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Thursday, June 21, 2007
Two great videos of one of my favorite bands, The Who.
We knew John Entwistle was good on bass, but holy crap. An isolated cam on him performing "Won't Get Fooled Again" in concert. Be patient - takes a second to get going. Thanks, Seth, for the link.
A very young Who lip-syncs "Pinball Wizard" on the "This Is Tom Jones" variety show (!) in 1969.
You've heard of them, but do you know what they are?
There are actually several different "seven wonders" lists, but the first and most commonly referenced is The Seven Wonders of the Ancient World. The list was compiled around 140 BC by Greek poet Antipater. Only one of the list's seven "wonders" still exists today.
The oldest and largest of the three pyramids at Giza (Cairo), Egypt, built around 2500 BC. Originally 481 feet tall -- almost as tall as the Washington Monument -- and 570,000 square feet at its base. Took 20 years to construct. The only one of the Seven Wonders that still stands today.
2. The Hanging Gardens of Babylon (and the Walls of Babylon)
Built around 600 BC in present-day Iraq. The walls were 56 miles in total length, 80 feet deep and 320 feet high. Destroyed by earthquake in the first century BC, but no big loss because they were overrun by kudzu by then, anyway.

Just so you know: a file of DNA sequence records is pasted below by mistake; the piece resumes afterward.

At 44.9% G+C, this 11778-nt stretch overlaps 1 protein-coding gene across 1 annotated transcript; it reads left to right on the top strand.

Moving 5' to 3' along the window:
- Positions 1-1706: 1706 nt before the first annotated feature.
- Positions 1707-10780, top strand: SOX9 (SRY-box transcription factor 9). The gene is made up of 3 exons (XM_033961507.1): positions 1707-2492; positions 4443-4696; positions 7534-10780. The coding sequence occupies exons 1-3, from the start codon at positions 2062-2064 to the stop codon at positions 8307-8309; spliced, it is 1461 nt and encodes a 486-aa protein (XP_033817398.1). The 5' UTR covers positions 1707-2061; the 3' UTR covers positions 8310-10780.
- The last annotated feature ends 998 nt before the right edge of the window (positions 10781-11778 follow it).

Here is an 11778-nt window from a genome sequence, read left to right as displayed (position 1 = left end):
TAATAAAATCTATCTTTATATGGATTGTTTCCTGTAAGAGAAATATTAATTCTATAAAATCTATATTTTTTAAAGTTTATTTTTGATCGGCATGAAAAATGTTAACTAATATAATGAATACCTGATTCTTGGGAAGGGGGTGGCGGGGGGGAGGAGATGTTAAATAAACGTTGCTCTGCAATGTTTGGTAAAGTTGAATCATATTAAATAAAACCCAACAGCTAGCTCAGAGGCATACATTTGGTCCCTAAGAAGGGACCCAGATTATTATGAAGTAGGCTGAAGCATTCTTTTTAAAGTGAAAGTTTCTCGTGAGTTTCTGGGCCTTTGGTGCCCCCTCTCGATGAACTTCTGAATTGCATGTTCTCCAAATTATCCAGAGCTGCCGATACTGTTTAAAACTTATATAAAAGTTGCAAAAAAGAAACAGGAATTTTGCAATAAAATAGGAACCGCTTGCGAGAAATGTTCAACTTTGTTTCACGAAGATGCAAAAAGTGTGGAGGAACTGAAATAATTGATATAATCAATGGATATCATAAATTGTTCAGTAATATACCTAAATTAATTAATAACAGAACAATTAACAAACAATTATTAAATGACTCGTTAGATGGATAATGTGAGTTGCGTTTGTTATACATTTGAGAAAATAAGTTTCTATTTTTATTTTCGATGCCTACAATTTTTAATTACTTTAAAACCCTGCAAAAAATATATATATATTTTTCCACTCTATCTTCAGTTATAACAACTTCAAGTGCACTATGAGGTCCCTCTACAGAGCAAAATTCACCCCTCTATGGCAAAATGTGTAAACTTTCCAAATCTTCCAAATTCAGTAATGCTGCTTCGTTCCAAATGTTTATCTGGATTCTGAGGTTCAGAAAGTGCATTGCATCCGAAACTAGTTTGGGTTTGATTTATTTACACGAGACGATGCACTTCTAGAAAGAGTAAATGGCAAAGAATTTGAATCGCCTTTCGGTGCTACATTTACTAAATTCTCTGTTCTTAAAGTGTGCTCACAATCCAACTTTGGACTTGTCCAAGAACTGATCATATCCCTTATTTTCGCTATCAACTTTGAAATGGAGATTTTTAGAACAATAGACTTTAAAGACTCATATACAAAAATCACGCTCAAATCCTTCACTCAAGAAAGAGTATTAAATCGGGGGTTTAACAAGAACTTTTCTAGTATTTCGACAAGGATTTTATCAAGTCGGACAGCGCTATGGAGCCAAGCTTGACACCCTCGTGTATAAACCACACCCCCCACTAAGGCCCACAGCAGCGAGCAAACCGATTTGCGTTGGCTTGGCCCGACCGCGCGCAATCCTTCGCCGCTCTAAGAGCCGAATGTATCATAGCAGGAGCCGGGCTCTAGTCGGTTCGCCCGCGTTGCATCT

3. Temple of Artemis at Ephesus
Built over a 120-year period at Ephesus (modern-day Turkey), completed in 550 BC. Built to honor the Greek goddess Artemis (not to be confused with Aramis). Said to be nearly 400 feet in length and 180 feet wide, three times the size of the Parthenon. Destroyed by arson in 356 BC by fame-seeker Herostratus, who was promptly executed.
4. Statue of Zeus at Olympia
Built by Greeks in 435 BC. Forty feet tall, and carved in wood and ivory, plated in gold leaf, and inlaid with precious stones. Destroyed by fire in the 400-500 AD.
5. Tomb of Maussollos
Built by the Greeks and Persians at Halicarnassus (present-day Turkey) around 350 BC as a tomb for Persian governor Mausollos and his family. Nearly 135 feet tall, it was destroyed by earthquake in 1494. Has inspired the design of many modern-day buildings, including Grant's Tomb in New York City.
6. The Colossus of Rhodes
A huge statue of the Greek god Helios, built between 292 and 280 BC on the Greek island of Rhodes. One hundred feet tall, nearly the height of the Statue of Liberty. Stood only 60 years before being toppled by an earthquake in 224 BC.
7. Lighthouse of Alexandria
Built by Egyptians in the 3rd century BC on the island of Pharos at Alexandria (now a peninsula). At 385-450 feet tall, it was one of the tallest man-made structures in the world for centuries before being destroyed by two earthquakes in the early 1300s. Now we know what the L.A. City Hall was modeled after.